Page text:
As you see in this GIF (don’t ask me how to pronounce ‘GIF’), all of the movement on this ball is going toward backspin, and with Moore accomplishing the task of generating high spin efficiency, the 84th Percentile fastball spin rate he has is going to all go towards fighting gravity as it travels to the plate and generate less drop than expected. This is why Moore’s fastball generated so many whiffs and why batters would routinely pop it up or hit a weak flyball. With the shift being regulated, his primary pitch having the shape of one that generates strikeouts and soft contact in the air, shouldn’t be affected much at all.
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He used his fastball 45% of the time in 2022, but let’s evaluate the other pitches he mixes in that have played a pivotal role in his ability to work up and down the strike zone and change eye levels.
His go-to breaking pitch, Moore’s curveball, is a phenomenal pitch for his arsenal as it generates over 50″ of drop and separates excellently from his four-seam fastball. With just a .238 wOBA allowed and 29.5% Whiff%, his curveball was excellent despite below-average spin (41st Percentile). A fastball-curveball combination is classic, and with a 120.4 Stuff+ on the pitch, it’s a great pitch all on its own. He uses his curveball as a strikeout pitch, of course, but it’s also a great groundball inducer at a -3° Launch Angle last season. I previously mentioned how groundballs could have higher BABIPs next year, but that doesn’t mean all groundballs are bad.
Having a groundball pitch for a double-play scenario is important, and Moore’s ability to balance out his GB/FB numbers allows him to completely repel line drives. The name of the game when allowing contact isn’t to manage exit velocity as much as it is to manage launch angle. Line Drives are a hitter’s dream and a pitcher’s nightmare, but by allowing just 16.7% of his batted balls to go for line drives, it’s no surprise that he was able to suppress his BABIP allowed. He held a .257 BABIP last season, significantly lower than the .290 league-wide clip in 2022.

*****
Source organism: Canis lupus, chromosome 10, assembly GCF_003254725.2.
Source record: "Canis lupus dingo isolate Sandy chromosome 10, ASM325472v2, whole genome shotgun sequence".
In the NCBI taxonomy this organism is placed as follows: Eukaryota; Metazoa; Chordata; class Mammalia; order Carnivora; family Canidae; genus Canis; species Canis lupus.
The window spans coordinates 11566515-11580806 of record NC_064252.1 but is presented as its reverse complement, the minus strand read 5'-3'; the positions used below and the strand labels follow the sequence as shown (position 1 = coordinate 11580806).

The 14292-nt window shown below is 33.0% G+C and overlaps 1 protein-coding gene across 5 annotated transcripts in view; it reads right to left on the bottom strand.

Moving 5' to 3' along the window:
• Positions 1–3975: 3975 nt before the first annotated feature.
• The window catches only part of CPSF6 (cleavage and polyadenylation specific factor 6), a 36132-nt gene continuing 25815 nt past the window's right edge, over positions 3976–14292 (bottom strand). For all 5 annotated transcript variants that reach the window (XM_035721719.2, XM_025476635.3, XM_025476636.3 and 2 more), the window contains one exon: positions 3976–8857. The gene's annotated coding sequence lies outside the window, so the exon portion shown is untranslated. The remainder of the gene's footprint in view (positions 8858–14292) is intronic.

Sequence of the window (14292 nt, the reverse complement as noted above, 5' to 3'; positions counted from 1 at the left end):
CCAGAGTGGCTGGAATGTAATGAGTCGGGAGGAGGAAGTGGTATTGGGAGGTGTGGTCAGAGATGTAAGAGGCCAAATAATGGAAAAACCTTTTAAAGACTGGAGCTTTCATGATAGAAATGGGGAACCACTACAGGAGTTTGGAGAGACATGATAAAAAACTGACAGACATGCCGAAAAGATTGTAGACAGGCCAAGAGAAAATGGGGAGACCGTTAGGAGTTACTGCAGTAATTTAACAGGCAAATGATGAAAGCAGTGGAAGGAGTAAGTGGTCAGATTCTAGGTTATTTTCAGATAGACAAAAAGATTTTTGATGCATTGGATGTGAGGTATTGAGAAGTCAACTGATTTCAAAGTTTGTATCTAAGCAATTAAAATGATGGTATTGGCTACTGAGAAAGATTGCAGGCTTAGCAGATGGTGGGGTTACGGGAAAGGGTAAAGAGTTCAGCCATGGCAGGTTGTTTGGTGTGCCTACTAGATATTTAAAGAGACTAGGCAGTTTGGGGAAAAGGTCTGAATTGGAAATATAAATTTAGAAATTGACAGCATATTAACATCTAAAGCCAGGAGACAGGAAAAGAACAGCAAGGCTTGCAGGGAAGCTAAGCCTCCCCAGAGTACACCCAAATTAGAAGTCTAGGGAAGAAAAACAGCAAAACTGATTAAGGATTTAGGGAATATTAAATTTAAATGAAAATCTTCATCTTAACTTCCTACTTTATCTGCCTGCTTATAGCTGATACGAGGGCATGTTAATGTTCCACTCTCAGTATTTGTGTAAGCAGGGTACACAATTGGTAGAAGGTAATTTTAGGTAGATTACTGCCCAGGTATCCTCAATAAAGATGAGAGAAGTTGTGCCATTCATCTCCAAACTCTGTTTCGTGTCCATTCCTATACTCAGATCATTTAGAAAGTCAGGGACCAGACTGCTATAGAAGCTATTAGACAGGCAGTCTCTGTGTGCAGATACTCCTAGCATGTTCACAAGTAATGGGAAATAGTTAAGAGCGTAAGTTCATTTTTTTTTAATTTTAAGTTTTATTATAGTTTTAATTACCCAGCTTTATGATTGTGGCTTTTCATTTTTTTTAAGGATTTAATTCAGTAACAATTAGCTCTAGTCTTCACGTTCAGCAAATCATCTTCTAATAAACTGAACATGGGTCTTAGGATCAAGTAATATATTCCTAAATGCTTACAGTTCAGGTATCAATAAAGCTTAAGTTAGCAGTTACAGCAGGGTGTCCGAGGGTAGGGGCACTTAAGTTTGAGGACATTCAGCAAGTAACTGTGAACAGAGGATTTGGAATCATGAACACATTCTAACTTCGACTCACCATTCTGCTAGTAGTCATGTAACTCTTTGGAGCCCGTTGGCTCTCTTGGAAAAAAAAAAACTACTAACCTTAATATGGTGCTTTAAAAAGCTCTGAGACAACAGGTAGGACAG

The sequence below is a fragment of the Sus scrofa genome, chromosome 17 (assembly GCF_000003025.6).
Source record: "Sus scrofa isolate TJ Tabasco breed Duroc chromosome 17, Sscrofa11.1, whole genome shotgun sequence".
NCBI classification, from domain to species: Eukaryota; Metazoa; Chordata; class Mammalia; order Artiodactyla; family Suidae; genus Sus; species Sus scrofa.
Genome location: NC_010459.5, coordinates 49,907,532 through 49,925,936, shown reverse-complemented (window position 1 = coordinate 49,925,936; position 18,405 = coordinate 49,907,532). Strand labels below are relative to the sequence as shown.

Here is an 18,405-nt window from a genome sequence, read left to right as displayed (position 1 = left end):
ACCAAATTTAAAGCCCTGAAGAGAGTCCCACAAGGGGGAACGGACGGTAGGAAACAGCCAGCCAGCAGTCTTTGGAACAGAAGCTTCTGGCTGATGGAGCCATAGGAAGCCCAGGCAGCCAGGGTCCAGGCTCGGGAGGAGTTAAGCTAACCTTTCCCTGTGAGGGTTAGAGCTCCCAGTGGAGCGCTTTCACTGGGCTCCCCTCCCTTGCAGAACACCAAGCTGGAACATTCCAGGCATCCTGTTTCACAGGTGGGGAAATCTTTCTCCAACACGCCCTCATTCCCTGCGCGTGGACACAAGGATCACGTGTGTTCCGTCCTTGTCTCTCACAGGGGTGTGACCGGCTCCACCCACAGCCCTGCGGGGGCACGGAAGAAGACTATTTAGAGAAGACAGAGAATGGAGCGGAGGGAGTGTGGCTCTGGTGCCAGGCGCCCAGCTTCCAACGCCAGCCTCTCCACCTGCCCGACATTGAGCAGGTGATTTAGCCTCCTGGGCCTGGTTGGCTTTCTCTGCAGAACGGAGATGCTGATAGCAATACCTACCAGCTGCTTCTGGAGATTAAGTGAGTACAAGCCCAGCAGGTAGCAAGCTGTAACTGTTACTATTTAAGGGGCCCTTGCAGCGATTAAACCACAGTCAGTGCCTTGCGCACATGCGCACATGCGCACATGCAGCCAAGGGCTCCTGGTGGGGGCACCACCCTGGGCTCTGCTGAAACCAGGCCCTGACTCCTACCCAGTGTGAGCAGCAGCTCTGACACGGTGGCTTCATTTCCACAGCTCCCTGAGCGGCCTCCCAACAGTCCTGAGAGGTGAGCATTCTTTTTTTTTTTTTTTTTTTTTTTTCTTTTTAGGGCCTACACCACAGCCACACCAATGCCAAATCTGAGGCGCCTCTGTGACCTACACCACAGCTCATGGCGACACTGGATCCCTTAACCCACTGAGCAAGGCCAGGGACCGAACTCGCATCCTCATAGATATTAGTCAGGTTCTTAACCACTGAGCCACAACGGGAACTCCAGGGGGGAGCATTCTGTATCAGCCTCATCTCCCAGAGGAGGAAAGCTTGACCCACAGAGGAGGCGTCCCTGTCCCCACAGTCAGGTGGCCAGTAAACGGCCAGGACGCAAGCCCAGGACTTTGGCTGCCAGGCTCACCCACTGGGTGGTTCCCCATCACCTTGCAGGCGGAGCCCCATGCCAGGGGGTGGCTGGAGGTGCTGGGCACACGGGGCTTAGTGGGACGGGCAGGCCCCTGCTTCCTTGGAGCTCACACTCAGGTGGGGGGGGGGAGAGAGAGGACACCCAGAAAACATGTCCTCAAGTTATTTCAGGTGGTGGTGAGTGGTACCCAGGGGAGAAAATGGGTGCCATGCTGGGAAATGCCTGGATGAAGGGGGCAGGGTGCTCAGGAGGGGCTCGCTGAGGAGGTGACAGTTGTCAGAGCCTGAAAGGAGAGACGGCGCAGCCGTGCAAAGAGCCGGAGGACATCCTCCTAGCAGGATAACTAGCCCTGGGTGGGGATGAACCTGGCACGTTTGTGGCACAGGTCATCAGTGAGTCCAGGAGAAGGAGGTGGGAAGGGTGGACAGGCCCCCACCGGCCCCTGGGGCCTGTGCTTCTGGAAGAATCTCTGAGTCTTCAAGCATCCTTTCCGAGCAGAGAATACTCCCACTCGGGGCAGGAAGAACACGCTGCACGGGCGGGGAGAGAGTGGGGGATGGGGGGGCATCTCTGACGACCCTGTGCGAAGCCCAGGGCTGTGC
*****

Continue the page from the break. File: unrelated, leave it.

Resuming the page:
We see that the majority of batted balls against the curveball came on the ground, as 54 of the 81 batted balls against Moore registered a launch angle under 10°. That comes out to a 66.7% GB%, an effective pitch for whenever the situation calls for it. The best part is his changeup is arguably the better non-fastball of the two despite his curveball’s excellence.
Batters couldn’t figure out Matt Moore’s changeup, registering a .167 wOBA against and a 45.7% Whiff%. At a -2 Run-Value/100, it was his best pitch on a per-rate basis last season. It’s important to note that just because a pitch is better on a per-rate basis doesn’t mean a pitcher should necessarily increase its usage, but that’s definitely something to note going forward for Moore. It was his best strikeout pitch, and with nearly 10″ of vertical separation off the fastball and 17″ of run, it’s an absolutely gross pitch.
Changeups have always done well at limiting hard contact, and with an 85.6 average exit velocity allowed on the pitch, he was able to avoid any hard contact on that pitch. He threw the pitch 210 times, and yet only one batter registered an XBH, a double by Rafael Devers on September 1st. Overall, his pitch mix is able to neutralize RHBs and LHBs, though he’s definitely better against RHBs. With his arsenal out of the way, let’s discuss the elephant in the room.
Saying Yes to Walks?
Matt Moore’s biggest issue is command, something that’s consistently been an issue throughout his whole career. This past season we saw his highest BB% (12.5%), and thus, his K-BB% was just 14.8% on the season last year. Anyone who has seen my Twitter page is aware of how much I dislike walks, but sustainable run prevention ultimately matters more than what I like or dislike. We saw that Moore was able to improve his walk rate throughout the season, but he still posted just a 96.8 Location+ and isn’t going to live in the strike zone.